Turning the world upside down
Paul is on a major Roman highway that connects the eastern and western parts of the empire. In Thessalonica he stops, which is an urban center along this major highway. While there, he preaches in a synagogue about the resurrection of Jesus.
And the trouble and the resistance begins, so enraged, the religious insiders go on a mission to seek out Paul and Silas because they are “turning the world upside down:” Which is somewhat ironic coming from an angry mob that is on a mission to literally turn Jason’s house upside down in order to find Paul and Silas. They are ready to disturb the peace because they are so enraged and disturbed by the message coming from Paul.
When they can’t find him, they turn their anger toward the one who offered hospitality to the guests and so they drag Jason, their host out to meet with the city officials and charge him with the crime of calling someone other than Caesar king.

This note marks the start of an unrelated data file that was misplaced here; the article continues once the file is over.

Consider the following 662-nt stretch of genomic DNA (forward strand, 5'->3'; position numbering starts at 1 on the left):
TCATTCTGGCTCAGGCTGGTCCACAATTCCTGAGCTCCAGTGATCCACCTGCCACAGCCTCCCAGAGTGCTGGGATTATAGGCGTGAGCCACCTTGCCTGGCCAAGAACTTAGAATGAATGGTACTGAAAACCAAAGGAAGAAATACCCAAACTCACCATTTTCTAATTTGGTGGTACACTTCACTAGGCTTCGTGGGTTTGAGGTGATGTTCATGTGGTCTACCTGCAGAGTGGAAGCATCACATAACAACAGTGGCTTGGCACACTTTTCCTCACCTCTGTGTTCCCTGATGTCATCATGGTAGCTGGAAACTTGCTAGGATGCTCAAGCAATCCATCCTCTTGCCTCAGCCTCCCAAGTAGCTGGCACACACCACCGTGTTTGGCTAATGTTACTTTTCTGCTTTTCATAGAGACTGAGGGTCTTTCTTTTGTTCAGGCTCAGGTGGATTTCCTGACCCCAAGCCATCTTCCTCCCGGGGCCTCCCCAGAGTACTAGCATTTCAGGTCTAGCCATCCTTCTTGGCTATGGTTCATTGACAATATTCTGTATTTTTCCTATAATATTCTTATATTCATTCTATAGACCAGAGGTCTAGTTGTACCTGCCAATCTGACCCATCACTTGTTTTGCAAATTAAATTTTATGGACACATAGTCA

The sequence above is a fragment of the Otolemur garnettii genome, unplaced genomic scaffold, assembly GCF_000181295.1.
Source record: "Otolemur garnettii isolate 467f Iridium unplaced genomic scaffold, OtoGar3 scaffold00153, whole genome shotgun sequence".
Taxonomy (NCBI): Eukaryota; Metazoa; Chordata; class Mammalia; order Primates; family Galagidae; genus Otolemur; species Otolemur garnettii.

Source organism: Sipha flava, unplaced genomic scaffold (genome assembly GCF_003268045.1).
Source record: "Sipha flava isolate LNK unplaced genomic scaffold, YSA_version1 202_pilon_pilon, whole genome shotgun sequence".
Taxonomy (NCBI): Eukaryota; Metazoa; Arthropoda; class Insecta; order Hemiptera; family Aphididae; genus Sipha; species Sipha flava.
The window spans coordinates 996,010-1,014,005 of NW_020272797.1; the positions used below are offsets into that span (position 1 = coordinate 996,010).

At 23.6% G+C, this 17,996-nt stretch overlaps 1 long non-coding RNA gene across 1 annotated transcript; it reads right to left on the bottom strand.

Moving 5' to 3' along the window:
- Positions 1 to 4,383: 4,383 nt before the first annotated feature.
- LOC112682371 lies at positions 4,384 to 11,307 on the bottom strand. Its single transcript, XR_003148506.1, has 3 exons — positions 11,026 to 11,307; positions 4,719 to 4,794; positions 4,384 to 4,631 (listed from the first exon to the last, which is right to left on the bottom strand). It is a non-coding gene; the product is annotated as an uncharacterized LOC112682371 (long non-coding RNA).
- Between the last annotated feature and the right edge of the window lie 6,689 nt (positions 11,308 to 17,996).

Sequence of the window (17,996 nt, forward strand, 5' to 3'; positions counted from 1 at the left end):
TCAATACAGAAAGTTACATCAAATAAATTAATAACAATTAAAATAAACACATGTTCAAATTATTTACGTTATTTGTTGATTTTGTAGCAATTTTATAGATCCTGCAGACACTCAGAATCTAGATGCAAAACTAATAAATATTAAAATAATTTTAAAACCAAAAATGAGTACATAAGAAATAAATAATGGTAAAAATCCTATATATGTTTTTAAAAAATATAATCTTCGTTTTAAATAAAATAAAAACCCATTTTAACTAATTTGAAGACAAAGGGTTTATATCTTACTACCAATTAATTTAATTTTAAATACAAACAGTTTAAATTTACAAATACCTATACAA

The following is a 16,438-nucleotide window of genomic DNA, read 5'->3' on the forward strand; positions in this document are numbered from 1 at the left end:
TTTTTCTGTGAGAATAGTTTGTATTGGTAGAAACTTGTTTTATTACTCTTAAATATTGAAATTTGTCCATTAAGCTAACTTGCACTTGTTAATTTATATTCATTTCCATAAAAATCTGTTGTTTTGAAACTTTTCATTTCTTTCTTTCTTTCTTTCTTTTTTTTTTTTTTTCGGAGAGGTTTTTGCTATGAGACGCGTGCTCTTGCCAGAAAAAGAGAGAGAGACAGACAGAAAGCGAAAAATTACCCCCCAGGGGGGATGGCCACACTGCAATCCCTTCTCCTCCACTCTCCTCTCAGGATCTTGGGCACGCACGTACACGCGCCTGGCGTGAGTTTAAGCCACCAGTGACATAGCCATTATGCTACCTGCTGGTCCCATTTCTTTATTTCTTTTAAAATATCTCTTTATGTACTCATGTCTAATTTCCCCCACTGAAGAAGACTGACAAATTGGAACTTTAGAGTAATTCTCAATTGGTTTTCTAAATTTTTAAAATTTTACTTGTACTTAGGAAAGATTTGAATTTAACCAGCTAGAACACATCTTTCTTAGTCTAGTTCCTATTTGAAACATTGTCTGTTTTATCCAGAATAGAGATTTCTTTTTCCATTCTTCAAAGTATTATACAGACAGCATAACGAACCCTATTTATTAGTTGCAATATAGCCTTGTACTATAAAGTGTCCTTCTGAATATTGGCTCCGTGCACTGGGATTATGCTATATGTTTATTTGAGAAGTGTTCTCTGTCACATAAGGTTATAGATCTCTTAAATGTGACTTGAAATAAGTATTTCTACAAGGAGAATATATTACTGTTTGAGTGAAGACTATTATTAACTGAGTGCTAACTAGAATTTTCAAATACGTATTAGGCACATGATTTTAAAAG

The proclamation of a resurrected Christ does indeed turn our world upside down. And those with power don’t want their world turned upside down. They are willing to even violate their own community’s values of respecting one another and their property to stop the spreading of the news of resurrection.
And while this is an extreme example, it does offer for us the opportunity to pause and to examine when in our community have we stood with tradition rather than with the movement of the Spirit? When have we stifled creativity or silenced new voices?
Prayer: God help me to share my faith story with others. Help me to find the words that will speak to others. Amen.